The Centers for Disease Control and Prevention (CDC) is being trolled over its new announcement urging ‘pregnant people’ to get vaccinated against COVID-19.
The organization issued an ‘urgent health advisory’ on Wednesday, saying that they ‘strongly recommend vaccination for those pregnant, recently pregnant or trying to become pregnant’.
On Twitter, the CDC also released a graphic which included a caption which read: ‘Pregnant people with symptomatic COVID-19 have a 70% increased risk of death’.
The tweet was promptly criticized by dozens of people furious over the fact that the CDC used the phrase ‘pregnant people’ instead of ‘pregnant women’.
‘Not interested in medical advice from people who can’t figure out which gender can actually get pregnant,’ one critic blasted.
Another scathingly wrote: ‘This tweet demonstrates one reason why so many people don’t respect CDC recommendations. When you use the phrase ‘pregnant people’ (suggesting men can be pregnant) you undermine your own credibility and cause thinking people to disregard your so called ‘science.’ Do better.’
The Centers for Disease Control and Prevention ( CDC ) is being trolled over its new announcement urging ‘pregnant people’ to get vaccinated against COVID-19
Dozens of angry Twitter users responded to the CDC’s ‘woke’ announcement
A third person similarly stated: ‘Only women are able to get pregnant. Saying ‘pregnant people’ is unscientific. It might be why many aren’t listening.’
Meanwhile, another angry Twitter user claimed the CDC was ‘dehumanizing’ women by failing to acknowledge them in their new advisory.
Another summed up: ‘A woke organization peddling the woke agenda to control every aspect of our lives’.
The CDC has not responded to the backlash.
The advisory comes after new data revealed just under under one-third of pregnant women have been vaccinated, figures from the CDC show.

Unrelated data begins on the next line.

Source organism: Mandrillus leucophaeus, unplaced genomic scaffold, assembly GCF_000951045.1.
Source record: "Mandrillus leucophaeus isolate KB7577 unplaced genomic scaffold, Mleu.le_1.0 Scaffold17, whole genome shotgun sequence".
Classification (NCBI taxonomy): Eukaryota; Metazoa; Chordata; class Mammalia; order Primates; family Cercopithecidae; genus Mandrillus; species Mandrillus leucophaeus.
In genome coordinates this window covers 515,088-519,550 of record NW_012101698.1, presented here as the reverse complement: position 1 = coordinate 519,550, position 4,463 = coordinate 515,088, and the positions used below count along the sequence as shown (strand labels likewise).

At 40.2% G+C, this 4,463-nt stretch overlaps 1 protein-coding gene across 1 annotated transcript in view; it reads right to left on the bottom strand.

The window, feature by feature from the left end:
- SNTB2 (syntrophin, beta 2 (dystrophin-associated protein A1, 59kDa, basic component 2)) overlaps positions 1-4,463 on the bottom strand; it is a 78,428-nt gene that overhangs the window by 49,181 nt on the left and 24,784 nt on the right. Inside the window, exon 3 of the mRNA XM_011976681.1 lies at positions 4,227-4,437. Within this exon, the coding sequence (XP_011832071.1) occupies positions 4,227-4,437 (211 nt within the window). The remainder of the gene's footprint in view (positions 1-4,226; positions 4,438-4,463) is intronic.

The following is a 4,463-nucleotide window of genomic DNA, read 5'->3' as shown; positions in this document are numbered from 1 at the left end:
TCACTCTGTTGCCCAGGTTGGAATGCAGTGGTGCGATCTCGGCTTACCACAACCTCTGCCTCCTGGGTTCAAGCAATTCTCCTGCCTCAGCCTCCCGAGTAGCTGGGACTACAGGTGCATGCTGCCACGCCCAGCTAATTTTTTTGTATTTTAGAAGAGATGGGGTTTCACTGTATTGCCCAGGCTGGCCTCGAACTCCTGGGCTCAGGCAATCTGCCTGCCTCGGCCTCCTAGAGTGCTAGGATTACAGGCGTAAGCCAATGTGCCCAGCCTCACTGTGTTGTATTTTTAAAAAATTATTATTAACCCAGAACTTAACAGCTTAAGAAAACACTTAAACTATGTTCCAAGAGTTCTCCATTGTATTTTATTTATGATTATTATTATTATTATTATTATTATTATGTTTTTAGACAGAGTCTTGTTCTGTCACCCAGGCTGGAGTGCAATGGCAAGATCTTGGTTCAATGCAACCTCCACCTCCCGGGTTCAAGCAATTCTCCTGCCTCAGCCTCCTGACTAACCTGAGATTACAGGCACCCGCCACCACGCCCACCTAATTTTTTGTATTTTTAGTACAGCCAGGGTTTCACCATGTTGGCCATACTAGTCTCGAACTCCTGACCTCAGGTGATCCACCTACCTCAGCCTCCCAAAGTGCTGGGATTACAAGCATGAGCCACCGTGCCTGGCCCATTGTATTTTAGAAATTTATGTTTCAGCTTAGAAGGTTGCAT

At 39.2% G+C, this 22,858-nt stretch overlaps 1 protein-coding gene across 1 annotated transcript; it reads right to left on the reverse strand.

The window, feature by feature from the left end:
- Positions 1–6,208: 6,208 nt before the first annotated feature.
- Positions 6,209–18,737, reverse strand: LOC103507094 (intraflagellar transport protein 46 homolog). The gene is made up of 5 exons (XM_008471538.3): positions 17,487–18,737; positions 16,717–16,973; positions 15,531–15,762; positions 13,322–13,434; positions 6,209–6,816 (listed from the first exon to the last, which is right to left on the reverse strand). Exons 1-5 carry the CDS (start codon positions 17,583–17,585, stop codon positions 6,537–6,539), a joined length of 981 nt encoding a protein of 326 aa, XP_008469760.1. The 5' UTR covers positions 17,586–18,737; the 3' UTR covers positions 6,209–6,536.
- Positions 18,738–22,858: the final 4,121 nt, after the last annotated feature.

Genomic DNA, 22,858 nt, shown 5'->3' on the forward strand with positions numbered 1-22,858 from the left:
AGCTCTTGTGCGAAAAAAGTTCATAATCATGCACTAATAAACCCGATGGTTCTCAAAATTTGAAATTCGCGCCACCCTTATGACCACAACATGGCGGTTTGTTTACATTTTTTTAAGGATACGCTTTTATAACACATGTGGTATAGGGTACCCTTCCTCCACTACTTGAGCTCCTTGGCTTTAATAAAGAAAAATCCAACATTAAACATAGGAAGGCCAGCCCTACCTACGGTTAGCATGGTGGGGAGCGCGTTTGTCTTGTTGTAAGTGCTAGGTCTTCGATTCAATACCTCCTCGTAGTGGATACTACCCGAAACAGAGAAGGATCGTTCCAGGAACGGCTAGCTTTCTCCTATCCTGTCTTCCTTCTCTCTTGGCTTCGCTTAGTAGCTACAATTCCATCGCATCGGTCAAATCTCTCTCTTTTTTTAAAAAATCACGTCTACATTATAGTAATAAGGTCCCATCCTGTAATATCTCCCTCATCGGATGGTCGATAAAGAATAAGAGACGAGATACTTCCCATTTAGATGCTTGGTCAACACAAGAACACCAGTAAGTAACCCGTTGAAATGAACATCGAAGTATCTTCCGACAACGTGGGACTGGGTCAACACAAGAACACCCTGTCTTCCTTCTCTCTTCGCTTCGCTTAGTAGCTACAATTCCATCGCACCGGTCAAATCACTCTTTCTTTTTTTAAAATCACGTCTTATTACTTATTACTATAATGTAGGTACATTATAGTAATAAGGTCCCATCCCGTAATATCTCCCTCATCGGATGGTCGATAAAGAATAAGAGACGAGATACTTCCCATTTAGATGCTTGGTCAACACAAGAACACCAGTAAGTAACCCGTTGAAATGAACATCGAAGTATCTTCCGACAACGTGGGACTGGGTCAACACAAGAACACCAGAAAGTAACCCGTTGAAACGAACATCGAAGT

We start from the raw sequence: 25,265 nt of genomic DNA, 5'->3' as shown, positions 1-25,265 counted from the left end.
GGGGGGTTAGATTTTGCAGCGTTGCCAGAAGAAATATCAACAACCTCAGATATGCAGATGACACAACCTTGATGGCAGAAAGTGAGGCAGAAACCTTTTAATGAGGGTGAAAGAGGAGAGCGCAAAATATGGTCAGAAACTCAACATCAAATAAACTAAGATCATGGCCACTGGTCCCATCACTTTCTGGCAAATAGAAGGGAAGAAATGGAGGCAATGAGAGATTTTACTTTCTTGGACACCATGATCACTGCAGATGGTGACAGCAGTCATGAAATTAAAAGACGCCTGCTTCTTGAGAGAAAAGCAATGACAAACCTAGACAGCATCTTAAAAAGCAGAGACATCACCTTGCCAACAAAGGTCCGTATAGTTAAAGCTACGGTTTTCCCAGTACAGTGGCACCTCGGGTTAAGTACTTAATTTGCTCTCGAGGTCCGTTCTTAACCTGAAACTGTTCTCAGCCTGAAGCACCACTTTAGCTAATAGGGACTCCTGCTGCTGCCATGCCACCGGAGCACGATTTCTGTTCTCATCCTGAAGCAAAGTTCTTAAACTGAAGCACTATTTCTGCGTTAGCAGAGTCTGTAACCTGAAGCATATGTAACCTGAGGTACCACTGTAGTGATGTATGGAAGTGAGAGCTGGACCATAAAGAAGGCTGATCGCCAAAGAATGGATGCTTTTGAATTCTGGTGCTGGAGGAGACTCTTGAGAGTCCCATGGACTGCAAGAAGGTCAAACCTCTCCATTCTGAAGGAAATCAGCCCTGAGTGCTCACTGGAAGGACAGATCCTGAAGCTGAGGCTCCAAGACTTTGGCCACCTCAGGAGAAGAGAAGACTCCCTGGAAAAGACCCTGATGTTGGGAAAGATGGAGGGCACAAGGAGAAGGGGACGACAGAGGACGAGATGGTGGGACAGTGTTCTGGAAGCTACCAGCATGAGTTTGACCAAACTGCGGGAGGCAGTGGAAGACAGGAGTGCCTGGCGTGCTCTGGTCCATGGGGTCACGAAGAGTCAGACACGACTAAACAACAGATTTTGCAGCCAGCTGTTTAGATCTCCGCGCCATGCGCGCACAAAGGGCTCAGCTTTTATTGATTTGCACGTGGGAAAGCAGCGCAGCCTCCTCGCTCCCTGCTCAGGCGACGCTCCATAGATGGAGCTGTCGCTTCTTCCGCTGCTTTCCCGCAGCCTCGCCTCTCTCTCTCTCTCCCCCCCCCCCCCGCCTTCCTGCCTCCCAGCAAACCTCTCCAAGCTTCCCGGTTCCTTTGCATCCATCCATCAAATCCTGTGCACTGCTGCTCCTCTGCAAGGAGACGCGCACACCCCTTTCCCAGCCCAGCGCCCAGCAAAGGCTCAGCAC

‘Pregnancy can be both a special time and also a stressful time – and pregnancy during a pandemic is an added concern for families,’ CDC Director Dr Rochelle Walensky said in a statement alongside the health advisory.
‘I strongly encourage those who are pregnant or considering pregnancy to talk with their healthcare provider about the protective benefits of the COVID-19 vaccine to keep their babies and themselves safe.’
The CDC issued an advisory on Wednesday recommending ‘urgent cation’ to increase vaccination rates among pregnant women. Pictured: Michelle Melton gets the Pfizer vaccine at 35 weeks pregnantat Skippack Pharmacy in Schwenksville, Pennsylvania, February 2021
Just 31% of all mothers-to-be (dark blue line) have been vaccinated with the highest rate among Asian women at 45.7% (pink line) and the lowest rate among black women at 15.6% (orange line)
As of Wednesday, more than 125,000 pregnant women have contracted COVID-19, according to the CDC.
Of those women, more than 22,000 have been hospitalized and 161 died – 22 of those deaths occurred in the month of August alone.
‘Cases of COVID-19 in symptomatic, pregnant people have a two-fold risk of admission into intensive care and a 70 percent increased risk of death,’ the CDC wrote in its health advisory.
Several studies have found that expecting mothers are at increased risk of contracting COVID-19 compared to the general population.
And, once they do fall ill with the virus, they are more likely to develop severe cases or die from it.
One study from the University of Washington in Seattle found pregnant women infected with Covid were 3.5 times more likely to be hospitalized with complications and nearly 14 times more likely to die than younger Americans.
Expectant mothers who have COVID-19 also more likely to experience complications with their pregnancies.
A study from the University of Oxford in the UK, found mothers-to-be had a 76 percent higher risk of developing preeclampsia – a pregnancy complication characterized by high blood pressure – and were 59 percent more likely to give birth prematurely.
Despite these risks, just 31 percent of pregnant people were fully vaccinated before or during their pregnancies, CDC figures show.
There are disparities between races/ethnicities with Asian mothers-to-be having the highest vaccination rate at 45.7 percent.
Hispanic pregnant women have lower rates at 25 percent and the lowest rate is among black women at 15.6 percent.
Many pregnant women have been hesitant to get vaccinated due to misinformation that Covid vaccines are linked to infertility.
However, COVID-19 vaccines have been shown to be safe and effective in expectant mothers – or women looking to become pregnant – and don’t raise the risk of miscarriage.
In fact, an Israeli study found that pregnant women vaccinated with Pfizer’s shot were nearly five times less likely to be infected than unvaccinated pregnant women.
Studies have shown pregnant women have a two-fold risk of being admitted to ICUs and a 70% increased risk of death